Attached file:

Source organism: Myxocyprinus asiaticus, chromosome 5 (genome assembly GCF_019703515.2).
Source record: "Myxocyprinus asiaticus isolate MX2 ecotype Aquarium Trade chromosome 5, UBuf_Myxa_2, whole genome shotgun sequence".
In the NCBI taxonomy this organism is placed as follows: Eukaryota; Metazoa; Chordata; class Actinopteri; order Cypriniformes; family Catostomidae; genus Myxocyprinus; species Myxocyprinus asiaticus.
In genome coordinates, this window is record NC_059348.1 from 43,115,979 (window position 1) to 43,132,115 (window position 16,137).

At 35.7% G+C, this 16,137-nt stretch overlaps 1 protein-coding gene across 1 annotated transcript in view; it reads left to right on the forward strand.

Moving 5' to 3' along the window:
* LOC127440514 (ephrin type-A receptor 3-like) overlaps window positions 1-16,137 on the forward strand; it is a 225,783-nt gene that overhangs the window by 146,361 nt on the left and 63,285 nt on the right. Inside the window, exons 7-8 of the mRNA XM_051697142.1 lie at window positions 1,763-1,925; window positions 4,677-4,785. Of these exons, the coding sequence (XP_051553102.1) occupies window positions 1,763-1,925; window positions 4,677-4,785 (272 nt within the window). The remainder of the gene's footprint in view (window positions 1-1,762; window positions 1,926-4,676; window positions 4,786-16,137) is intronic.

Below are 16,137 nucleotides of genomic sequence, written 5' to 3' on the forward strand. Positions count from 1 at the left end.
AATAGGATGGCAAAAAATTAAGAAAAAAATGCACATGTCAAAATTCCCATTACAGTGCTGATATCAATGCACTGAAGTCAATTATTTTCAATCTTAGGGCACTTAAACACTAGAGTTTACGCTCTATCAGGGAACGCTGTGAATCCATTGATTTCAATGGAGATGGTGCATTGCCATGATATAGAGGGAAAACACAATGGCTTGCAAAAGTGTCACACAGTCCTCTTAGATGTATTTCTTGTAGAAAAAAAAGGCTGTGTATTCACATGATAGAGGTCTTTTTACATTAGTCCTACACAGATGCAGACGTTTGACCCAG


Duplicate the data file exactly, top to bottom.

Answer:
Source organism: Myxocyprinus asiaticus, chromosome 5 (genome assembly GCF_019703515.2).
Source record: "Myxocyprinus asiaticus isolate MX2 ecotype Aquarium Trade chromosome 5, UBuf_Myxa_2, whole genome shotgun sequence".
In the NCBI taxonomy this organism is placed as follows: Eukaryota; Metazoa; Chordata; class Actinopteri; order Cypriniformes; family Catostomidae; genus Myxocyprinus; species Myxocyprinus asiaticus.
In genome coordinates, this window is record NC_059348.1 from 43,115,979 (window position 1) to 43,132,115 (window position 16,137).

At 35.7% G+C, this 16,137-nt stretch overlaps 1 protein-coding gene across 1 annotated transcript in view; it reads left to right on the forward strand.

Moving 5' to 3' along the window:
* LOC127440514 (ephrin type-A receptor 3-like) overlaps window positions 1-16,137 on the forward strand; it is a 225,783-nt gene that overhangs the window by 146,361 nt on the left and 63,285 nt on the right. Inside the window, exons 7-8 of the mRNA XM_051697142.1 lie at window positions 1,763-1,925; window positions 4,677-4,785. Of these exons, the coding sequence (XP_051553102.1) occupies window positions 1,763-1,925; window positions 4,677-4,785 (272 nt within the window). The remainder of the gene's footprint in view (window positions 1-1,762; window positions 1,926-4,676; window positions 4,786-16,137) is intronic.

Below are 16,137 nucleotides of genomic sequence, written 5' to 3' on the forward strand. Positions count from 1 at the left end.
AATAGGATGGCAAAAAATTAAGAAAAAAATGCACATGTCAAAATTCCCATTACAGTGCTGATATCAATGCACTGAAGTCAATTATTTTCAATCTTAGGGCACTTAAACACTAGAGTTTACGCTCTATCAGGGAACGCTGTGAATCCATTGATTTCAATGGAGATGGTGCATTGCCATGATATAGAGGGAAAACACAATGGCTTGCAAAAGTGTCACACAGTCCTCTTAGATGTATTTCTTGTAGAAAAAAAAGGCTGTGTATTCACATGATAGAGGTCTTTTTACATTAGTCCTACACAGATGCAGACGTTTGACCCAG